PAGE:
Museum of International Folk Art

MOIFA to Host Online Screening and Q&A of the Documentary “And Those Who Dance it Surrender Their Hearts to Each Other”

FOR IMMEDIATE RELEASE
March 17, 2021

MEDIA CONTACT
Cisco Tapia
505-795-1908
cisco.tapia@state.nm.us

The Museum of International Folk Art (MOIFA) is excited to present a virtual “charla” (chat) with filmmaker Cody Edison on his award-winning film “And Those Who Dance it Surrender Their Hearts to Each Other” at 2 p.m. on Wednesday, March 24. The documentary focuses on the northern New Mexico string band Lone Piñon as the group pays homage to the region’s cultural roots. Edison and two members of the band, Jordan Wax and Tanya Nuñez, will share their stories and answer questions during the charla.

Winner for Best Documentary Feature at the Cinema on the Bayou Film Festival, the 43-minute documentary will be available for viewing via MOIFA’s YouTube channel at 2 p.m. on Sunday, March 21, and at 2 p.m. on Monday, March 22, on the museum’s Facebook page. This is to allow ample time for viewers to enjoy at their leisure.

This online event is in conjunction with the two concurrent exhibitions “Música Buena: Hispano Folk Music of New Mexico” in the Hispanic Heritage Wing at MOIFA and “Música Buena: Celebrating Music in New Mexico” in the Wonders on Wheels mobile museum.

All times listed are MDT.

Link to register: https://nmculture-org.zoom.us/meeting/register/tJcufu2spjgoGdLmU29qXeu18KgwRF-xqgNj 

After registering, you will receive a confirmation email containing information about joining the meeting.

Artist Bios:

Cody Edison grew up in Idaho and he currently resides in Los Angeles, California. In 2012, he received his BFA in photography and media from California Institute of the Arts (CalArts). The discovery of Harry Smith’s Anthology of American Folk Music became both a cultural gold mine and practical one. Edison co-produced Re-Envisioning America (2010-2012), a multi-media homage to the Anthology with colleagues at CalArts. These productions were widely hailed as among the most significant tributes to American music that the CalArts community had ever seen or heard. Following the success of this project, Edison became dedicated to filming performances of regional roots musicians who are renewing and preserving folk traditions in North America. And Those Who Dance it Surrender Their Hearts to Each Other (2018) received the Best Documentary Feature Award from the Cinema on the Bayou Film Festival in Louisiana. It has screened in Mexico, Canada, and widely throughout the United States. In 2021, the film was added to the permanent collections of the Museum of International Folk Art in Santa Fe, New Mexico, and the Library of Congress (American Folklife Center) in Washington, D.C.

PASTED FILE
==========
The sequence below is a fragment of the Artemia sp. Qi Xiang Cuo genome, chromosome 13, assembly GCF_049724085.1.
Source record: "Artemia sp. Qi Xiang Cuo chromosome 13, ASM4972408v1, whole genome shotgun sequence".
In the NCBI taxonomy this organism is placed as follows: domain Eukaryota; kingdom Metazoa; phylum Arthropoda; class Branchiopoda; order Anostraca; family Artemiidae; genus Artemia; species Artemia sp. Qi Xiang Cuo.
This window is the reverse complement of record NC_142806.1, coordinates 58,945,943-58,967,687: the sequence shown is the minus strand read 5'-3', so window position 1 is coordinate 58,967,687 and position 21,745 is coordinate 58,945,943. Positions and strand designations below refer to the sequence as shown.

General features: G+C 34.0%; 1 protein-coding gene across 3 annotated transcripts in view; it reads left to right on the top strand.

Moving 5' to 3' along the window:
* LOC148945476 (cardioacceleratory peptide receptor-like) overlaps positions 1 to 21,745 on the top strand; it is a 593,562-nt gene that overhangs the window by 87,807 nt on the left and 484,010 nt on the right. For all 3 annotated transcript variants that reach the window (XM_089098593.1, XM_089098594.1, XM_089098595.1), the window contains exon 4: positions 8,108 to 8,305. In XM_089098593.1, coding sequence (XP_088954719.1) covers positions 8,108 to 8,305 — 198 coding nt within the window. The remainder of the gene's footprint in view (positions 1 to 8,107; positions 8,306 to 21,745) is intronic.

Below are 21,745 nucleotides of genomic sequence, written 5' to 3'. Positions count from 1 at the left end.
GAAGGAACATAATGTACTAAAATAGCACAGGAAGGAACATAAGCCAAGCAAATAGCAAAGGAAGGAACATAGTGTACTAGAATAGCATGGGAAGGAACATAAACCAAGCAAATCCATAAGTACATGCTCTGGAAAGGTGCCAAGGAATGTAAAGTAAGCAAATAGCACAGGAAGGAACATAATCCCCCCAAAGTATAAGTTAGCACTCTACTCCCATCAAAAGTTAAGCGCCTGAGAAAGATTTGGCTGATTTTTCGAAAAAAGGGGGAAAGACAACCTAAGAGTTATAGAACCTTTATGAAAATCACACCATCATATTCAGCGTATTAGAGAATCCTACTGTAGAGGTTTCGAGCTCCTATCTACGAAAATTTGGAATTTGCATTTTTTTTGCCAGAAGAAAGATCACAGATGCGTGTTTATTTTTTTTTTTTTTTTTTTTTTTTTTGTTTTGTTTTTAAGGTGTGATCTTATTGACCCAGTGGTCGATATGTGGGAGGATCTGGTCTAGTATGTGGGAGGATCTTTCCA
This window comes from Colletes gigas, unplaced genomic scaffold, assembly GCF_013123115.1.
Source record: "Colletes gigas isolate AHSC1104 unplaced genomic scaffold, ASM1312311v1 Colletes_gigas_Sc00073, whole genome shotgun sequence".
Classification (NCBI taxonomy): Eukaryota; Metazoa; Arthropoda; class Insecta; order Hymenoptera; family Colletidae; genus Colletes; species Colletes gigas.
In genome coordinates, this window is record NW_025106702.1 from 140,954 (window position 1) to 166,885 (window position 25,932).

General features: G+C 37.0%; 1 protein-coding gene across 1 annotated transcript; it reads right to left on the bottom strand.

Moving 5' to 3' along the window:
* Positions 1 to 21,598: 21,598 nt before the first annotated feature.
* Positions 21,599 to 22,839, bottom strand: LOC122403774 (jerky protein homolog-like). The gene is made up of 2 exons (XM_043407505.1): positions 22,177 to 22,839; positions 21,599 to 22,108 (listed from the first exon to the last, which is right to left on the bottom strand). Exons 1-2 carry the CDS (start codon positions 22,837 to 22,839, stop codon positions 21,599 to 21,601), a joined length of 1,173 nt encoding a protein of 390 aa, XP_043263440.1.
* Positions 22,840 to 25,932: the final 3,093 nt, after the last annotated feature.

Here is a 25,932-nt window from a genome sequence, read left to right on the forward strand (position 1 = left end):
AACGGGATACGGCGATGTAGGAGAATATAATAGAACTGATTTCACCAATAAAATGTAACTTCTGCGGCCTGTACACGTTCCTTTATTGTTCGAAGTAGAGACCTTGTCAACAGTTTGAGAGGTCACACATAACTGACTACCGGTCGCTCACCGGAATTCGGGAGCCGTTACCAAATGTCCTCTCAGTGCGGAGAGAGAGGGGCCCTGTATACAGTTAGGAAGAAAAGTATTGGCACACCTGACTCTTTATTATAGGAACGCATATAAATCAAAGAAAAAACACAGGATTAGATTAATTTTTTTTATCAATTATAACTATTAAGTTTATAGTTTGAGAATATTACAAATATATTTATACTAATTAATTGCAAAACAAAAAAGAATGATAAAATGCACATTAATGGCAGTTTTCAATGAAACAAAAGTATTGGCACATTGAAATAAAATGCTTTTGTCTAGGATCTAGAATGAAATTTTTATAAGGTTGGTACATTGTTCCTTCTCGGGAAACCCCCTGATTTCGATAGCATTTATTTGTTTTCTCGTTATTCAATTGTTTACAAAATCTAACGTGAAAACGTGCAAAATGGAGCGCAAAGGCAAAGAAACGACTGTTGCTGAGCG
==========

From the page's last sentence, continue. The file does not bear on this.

Jordan Wax (violin, piano- and three-row accordions, mandolin, guitar, vocals) grew up in Missouri and was traditionally trained by master Ozark fiddler Fred Stoneking and central Missouri dance fiddler John White.  He worked as bandleader and accordionist for a Yiddish dance band for years before his work with Missouri and New Mexican fiddle styles inspired him to travel to Mexico for a 6-month immersion in Mexican huapango fiddling, where he learned from Rolando "El Quecho" Hernández of Trio Chicontepec, Casimiro Granillo of Trio Chicamole, and a variety of local fiddlers in the Huasteca region of San Luis Potosí.  His studies of traditional New Mexico dance music have been guided and inspired in the past years by Tomas Maes (mandolinist of Santa Fe) and Antonia Apodaca (accordionist and guitarist of Rociada, N.M.). In 2018 he traveled to Morelia in the Mexican state of Michoacán for a few weeks of intensive study with master son calentano violinist Serafin Ibarra Cortez and P’urepecha elder and composer Tata Pedro Dimas.

Tanya Nuñez (upright bass, guitar, vocals) was born in southern New Mexico. Growing up in a musical family, no celebration was complete without music and dance: rancheras, polkas, valses, and cumbias. She has worked as a bassist in a variety of traditions from classical, tango, Persian, and Arabic, to country, rock, and funk/soul. Though she plays many styles, the beautiful and diverse music of the Southwest and Mexico holds a special place in her heart and she is honored to study and share it.

 

About the Museum of International Folk Art
The Museum of International Folk Art is a division of the Department of Cultural Affairs, under the leadership of the Board of Regents for the Museum of New Mexico. Programs and exhibits are generously supported by the International Folk Art Foundation and Museum of New Mexico Foundation.  The mission of The Museum of International Folk Art is to shape a humane world by connecting people through creative expression and artistic traditions. The museum holds the largest collection of international folk art in the world, numbering more than 130,000 objects from more than 100 countries.


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Related Photos

Lone Piñon in Chimayo

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